I’m the owner of Fattys and I’ll echo the same sentiments here as I did in the pubic hearing. Despite the inevitable effect on my business, I support this transformational development 100%.

    Projects of this nature are what take communities off the endangered species list. We have an opportunity to take things to the next level and we shouldn’t let it pass us by.

  6. @Claire

    It is not just the facade– the parking lot, landscaping, streetscape is all underserved. These office towers and office workers will bring huge money into Motown. These businesses can move elsewhere

  7. I visit often and I hate. The demolition of this strip mall. Just update the facade and leave these businesses to their business. Stop trying to raise the roof and rents. U make more tax dollars on business than empty high dollar businesses. Look at other cities

  8. I have to admit that I’m anxious about the roundabout also.
    I think about the first time I drove around the green! And that has stop lights!
    So this feels like the green without stoplights.
    That being said, I support roundabouts for traffic flow and think it would work here.
    I’ll figure out how to drive it, like I did the green.

  9. Overall, this is a very exciting project and I look forward to the benefits that this project will provide for the residents of Morristown for years to come.

    And it is refreshing to see a developer offer such a large public infrastructure upgrade at their own expense, Ie. $3.5 million for a roundabout without seeking a tax payer funded “pilot” tax abatement in the process.

    I have been very vocal of the filth, litter and overall poor condition of the parking lot area at this site for many years. Even more so, the lack of action taken by the administration to hold the landlord and businesses accountable to maintain a clean and safe commercial area for the residents of Morristown. It appears this project will provide the beautification to the site that the Morristown residents deserve.

    I would like to correct the record, it was 3rd Ward Independent council candidate Lorena Inestroza that questioned whether town officials have referenced the $300k traffic study, when assessing the long term viability and impact of the proposed roundabout.

    Ms. Inestroza brought up a valid concern of the bottle-neck that will continue to hamper traffic flow at the intersection of Spring and Speedwell, regardless of the improvements proposed at Morris and Spring.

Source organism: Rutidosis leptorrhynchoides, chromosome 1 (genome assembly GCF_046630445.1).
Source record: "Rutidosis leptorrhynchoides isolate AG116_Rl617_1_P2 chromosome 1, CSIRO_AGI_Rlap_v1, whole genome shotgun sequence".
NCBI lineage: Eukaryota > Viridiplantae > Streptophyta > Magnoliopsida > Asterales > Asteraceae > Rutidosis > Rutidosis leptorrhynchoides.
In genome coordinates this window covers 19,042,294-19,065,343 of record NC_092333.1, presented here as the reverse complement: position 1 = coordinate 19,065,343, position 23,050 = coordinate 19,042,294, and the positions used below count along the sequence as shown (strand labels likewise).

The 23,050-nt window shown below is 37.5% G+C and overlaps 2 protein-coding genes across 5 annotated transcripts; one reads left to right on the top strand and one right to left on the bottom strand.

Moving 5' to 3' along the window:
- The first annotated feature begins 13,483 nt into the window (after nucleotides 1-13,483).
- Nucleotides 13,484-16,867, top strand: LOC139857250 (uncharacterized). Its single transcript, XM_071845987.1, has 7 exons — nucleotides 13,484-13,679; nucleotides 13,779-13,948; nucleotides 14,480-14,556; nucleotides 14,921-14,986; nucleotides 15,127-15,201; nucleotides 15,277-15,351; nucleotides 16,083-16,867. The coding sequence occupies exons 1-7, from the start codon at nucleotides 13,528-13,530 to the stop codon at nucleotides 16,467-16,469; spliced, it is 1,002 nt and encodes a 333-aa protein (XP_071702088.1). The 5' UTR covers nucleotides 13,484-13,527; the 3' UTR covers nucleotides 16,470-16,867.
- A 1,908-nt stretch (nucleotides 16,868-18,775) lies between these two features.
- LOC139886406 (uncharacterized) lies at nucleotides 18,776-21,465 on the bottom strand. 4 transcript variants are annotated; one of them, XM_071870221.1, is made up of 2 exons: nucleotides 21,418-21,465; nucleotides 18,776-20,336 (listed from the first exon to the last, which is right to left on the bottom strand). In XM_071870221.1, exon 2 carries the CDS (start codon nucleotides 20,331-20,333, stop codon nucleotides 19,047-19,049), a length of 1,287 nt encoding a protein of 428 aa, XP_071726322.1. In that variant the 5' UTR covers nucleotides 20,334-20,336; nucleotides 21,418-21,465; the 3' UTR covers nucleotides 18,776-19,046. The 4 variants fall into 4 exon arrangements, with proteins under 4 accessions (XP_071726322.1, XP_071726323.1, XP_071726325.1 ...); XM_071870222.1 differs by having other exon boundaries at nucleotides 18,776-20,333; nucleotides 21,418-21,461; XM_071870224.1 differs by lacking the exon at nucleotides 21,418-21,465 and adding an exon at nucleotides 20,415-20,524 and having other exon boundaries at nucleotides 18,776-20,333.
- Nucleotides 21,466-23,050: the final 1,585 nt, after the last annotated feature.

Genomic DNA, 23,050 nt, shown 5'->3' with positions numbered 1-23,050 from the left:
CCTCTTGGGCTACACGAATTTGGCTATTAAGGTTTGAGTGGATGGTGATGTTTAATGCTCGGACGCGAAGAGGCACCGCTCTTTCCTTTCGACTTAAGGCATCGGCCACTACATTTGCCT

Our elected officials have a responsibility to the residents of Morristown that they will explore every possible scenario, reference every possible piece of data and seek council from any expert that can assist with ensuring the long term sustainability of such a large infrastructure project.

    I appreciate Mr. Iannacone and Ms. Deeb for questioning many aspects of this project, but they can not always be the only ones to speak up. The council consists of seven members and a project of this size and impact, requires the attention and input of all elected officials and most importantly their attendance.

  10. The project is a major win for Morristown. If you want retail, lunch time business and the potential for Fortune 500 companies to return to Morristown than we need this development. Town officials need to be careful they dont scare away such an important opportunity for the town.

    JPW

  11. Excellent project. I hope it keeps moving full steam ahead. Also– definitely think many of those shopping tenants won’t survive. Panera will probably find another location in town. Maybe Cluck U, Fattys, 7 Eleven.. but the rest will probably die out. Smart idea to go near the bars! Just look at Rauls and Grilled Cheese factory!

    Good to see Morris St apartments moving forward as well. So much potential in Morristown!

  12. You will never please everyone, but sounds like a great project for the town overall. If I was Cluck U or Fatty’s, I’d move to South St, right next to the bars and stay open past last call…Gold mine.

  13. Thanks for the article Kevin!

    This is excellent and exciting for the town, and will be a huge boost to the town economy. Great to see they included an expanded tree lined walkway and park like public space – it would be nice to have a second green-like area in town. Space for existing retail and new outdoor dining areas should not be left out at the street level.